HHS is proud to be making this investment in ME/CFS. We have heard the advocates’ concerns and trust that many have been addressed by the information provided in this email.  It is our hope that a widely accepted clinical definition and a clear distinction from case definitions for clinical trials and research will aid in advancing clinical care, drug development, and basic translational research for ME/CFS. 

The CFSAC Support Team

I wanted to get this distributed as soon as possible.  It will take us all some time to digest the news.  Please note that all those emails to HHS and Congress were not for nothing.  It appears, at first glance, that the ME community's concerns are reflected in part in this summary.  In addition, the emails to Congress have built awareness not only of ME but also of the problems our community is having with the lack of transparency from HHS.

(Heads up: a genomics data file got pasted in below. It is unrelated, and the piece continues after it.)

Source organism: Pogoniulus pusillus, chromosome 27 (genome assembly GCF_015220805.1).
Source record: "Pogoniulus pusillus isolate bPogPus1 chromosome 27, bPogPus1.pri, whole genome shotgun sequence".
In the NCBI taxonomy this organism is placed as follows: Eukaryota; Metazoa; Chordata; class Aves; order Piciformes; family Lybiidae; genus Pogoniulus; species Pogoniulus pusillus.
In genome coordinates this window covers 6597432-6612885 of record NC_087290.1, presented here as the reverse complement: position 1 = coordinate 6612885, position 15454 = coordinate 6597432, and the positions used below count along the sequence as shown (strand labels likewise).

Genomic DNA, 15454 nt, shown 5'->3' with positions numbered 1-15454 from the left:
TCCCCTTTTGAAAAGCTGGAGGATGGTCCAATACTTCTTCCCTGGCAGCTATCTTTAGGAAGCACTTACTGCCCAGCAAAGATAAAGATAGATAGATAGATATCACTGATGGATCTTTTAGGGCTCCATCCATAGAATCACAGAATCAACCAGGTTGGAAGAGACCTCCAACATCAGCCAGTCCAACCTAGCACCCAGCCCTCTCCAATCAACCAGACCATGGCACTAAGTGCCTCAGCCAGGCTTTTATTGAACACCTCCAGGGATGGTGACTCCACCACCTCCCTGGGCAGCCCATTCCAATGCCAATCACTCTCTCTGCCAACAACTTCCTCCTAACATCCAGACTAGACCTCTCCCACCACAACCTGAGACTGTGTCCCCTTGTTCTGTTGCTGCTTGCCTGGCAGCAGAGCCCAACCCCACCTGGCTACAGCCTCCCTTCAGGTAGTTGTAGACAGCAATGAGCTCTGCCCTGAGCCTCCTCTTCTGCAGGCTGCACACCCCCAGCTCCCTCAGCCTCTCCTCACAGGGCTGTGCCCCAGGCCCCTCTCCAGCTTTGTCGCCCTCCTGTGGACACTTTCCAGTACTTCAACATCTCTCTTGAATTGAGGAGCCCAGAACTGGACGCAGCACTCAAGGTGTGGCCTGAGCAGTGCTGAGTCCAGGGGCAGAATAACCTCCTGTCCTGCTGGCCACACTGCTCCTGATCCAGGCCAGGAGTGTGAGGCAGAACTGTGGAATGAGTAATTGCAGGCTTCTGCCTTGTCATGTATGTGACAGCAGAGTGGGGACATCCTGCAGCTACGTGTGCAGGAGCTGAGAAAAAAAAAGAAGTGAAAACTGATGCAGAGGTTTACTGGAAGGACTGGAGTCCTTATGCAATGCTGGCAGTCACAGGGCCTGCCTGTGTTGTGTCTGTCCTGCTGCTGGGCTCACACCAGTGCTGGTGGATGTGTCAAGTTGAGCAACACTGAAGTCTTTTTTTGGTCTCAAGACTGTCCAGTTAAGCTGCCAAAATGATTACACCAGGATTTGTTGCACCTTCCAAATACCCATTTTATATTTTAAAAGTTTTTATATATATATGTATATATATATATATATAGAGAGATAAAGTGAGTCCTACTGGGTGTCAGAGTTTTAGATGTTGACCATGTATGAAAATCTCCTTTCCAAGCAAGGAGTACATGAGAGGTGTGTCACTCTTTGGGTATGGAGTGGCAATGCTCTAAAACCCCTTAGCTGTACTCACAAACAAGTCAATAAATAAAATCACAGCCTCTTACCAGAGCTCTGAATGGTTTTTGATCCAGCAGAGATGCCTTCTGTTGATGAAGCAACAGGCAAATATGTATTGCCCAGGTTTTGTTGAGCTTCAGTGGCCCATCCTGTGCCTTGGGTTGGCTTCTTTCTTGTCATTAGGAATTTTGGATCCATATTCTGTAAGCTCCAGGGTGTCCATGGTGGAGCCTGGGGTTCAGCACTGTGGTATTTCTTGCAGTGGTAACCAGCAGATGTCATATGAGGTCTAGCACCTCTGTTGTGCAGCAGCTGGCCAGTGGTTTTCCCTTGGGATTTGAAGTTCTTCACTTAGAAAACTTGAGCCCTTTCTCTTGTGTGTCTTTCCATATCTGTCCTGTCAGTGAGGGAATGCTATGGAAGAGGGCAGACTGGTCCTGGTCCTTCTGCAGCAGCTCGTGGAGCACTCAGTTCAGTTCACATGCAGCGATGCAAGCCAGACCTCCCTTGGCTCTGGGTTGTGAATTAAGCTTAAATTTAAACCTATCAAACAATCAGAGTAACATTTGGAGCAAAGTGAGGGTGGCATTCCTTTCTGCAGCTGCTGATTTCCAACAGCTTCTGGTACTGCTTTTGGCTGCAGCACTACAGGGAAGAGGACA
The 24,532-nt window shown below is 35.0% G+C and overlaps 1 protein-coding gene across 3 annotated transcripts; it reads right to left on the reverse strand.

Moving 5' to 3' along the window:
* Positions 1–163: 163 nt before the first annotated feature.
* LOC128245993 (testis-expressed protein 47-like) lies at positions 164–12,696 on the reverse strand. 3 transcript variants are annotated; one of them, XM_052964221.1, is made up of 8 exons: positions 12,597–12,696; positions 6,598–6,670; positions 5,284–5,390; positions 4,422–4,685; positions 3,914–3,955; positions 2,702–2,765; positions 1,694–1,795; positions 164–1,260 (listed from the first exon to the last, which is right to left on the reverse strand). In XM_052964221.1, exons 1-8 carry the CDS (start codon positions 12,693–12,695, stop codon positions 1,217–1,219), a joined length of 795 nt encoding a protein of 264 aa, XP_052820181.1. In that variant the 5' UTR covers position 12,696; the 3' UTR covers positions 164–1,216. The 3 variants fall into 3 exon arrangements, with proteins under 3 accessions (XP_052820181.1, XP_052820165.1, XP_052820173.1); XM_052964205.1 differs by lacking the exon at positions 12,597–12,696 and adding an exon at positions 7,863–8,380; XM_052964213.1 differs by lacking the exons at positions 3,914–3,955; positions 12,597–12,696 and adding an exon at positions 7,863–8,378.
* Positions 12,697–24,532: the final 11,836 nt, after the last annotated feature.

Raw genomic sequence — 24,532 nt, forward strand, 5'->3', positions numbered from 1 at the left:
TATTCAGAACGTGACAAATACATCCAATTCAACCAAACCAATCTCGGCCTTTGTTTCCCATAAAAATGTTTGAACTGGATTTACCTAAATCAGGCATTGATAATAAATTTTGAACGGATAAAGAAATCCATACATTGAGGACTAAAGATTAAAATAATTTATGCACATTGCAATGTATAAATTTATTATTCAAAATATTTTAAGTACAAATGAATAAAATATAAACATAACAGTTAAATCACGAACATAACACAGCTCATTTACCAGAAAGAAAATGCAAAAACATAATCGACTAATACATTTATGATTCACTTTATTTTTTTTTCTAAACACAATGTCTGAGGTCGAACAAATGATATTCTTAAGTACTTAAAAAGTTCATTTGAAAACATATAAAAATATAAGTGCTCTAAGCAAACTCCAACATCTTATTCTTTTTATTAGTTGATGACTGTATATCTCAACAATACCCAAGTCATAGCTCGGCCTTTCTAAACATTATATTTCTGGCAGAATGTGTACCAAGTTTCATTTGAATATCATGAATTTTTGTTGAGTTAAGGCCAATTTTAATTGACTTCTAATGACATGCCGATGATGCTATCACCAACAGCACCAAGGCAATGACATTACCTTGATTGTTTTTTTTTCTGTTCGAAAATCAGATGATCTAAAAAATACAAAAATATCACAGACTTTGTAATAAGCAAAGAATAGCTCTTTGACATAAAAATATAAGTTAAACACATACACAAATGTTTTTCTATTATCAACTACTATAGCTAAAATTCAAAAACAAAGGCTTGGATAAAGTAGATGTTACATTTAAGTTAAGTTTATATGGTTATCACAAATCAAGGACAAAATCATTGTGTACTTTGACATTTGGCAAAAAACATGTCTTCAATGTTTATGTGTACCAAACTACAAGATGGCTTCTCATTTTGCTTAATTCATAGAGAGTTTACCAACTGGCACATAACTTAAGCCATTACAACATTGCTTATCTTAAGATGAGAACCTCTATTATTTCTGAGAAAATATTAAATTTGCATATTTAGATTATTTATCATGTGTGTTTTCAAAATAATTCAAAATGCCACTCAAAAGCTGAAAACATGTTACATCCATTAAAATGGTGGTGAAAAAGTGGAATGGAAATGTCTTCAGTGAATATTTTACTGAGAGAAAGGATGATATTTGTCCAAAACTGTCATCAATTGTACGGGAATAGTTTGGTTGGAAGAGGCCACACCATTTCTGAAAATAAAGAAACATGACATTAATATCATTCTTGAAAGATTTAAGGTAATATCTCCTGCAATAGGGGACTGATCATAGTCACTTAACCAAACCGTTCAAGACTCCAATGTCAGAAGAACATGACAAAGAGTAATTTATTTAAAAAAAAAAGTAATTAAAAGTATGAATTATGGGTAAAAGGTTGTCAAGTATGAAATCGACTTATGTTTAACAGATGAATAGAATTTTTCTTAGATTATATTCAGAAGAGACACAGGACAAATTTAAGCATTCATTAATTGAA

1 comment:

  1. Any definition which fails to address low NK cell function is a conspicuous omission of the very "unspoken" evidence that caused the CDC to create "the chronic fatigue syndrome" in the first place.

    A transparent substitution which is obviously a disingenuous connivance to make sure this abnormality is never considered part of "CFS"

    North Lake Tahoe Bonanza

    Nov 16 1987

    "Incline Victims Show Cell Abnormalities"

    Tests Reveal New Clue in Fatiguing Illness

    by Chris Fotheringham
    NLTB Managing Editor

    Laboratory results published this week in a prestigious medical journal confirm that over 50% of Incline Village chronic fatigue patients tested have suffered "dramatic" abnormalities in their immune systems.